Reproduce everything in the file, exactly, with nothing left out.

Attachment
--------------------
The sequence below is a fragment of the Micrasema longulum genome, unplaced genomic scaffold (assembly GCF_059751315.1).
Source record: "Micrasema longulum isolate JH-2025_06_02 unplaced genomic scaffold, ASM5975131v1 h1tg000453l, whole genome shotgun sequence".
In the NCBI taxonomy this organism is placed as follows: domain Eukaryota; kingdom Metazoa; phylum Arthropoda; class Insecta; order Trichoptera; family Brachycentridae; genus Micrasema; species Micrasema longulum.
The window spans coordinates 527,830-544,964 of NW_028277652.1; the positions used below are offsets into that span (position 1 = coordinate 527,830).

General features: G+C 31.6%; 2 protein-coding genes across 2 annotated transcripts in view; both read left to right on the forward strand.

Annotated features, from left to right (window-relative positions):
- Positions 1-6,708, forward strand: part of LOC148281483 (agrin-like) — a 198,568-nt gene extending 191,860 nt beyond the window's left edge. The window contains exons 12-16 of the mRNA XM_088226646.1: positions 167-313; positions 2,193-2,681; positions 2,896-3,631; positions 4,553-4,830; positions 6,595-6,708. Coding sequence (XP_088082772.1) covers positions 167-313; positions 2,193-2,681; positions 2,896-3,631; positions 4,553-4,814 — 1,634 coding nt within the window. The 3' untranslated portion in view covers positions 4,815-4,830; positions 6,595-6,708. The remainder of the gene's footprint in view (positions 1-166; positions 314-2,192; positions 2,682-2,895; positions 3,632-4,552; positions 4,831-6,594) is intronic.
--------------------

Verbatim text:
The sequence below is a fragment of the Micrasema longulum genome, unplaced genomic scaffold (assembly GCF_059751315.1).
Source record: "Micrasema longulum isolate JH-2025_06_02 unplaced genomic scaffold, ASM5975131v1 h1tg000453l, whole genome shotgun sequence".
In the NCBI taxonomy this organism is placed as follows: domain Eukaryota; kingdom Metazoa; phylum Arthropoda; class Insecta; order Trichoptera; family Brachycentridae; genus Micrasema; species Micrasema longulum.
The window spans coordinates 527,830-544,964 of NW_028277652.1; the positions used below are offsets into that span (position 1 = coordinate 527,830).

General features: G+C 31.6%; 2 protein-coding genes across 2 annotated transcripts in view; both read left to right on the forward strand.

Annotated features, from left to right (window-relative positions):
- Positions 1-6,708, forward strand: part of LOC148281483 (agrin-like) — a 198,568-nt gene extending 191,860 nt beyond the window's left edge. The window contains exons 12-16 of the mRNA XM_088226646.1: positions 167-313; positions 2,193-2,681; positions 2,896-3,631; positions 4,553-4,830; positions 6,595-6,708. Coding sequence (XP_088082772.1) covers positions 167-313; positions 2,193-2,681; positions 2,896-3,631; positions 4,553-4,814 — 1,634 coding nt within the window. The 3' untranslated portion in view covers positions 4,815-4,830; positions 6,595-6,708. The remainder of the gene's footprint in view (positions 1-166; positions 314-2,192; positions 2,682-2,895; positions 3,632-4,552; positions 4,831-6,594) is intronic.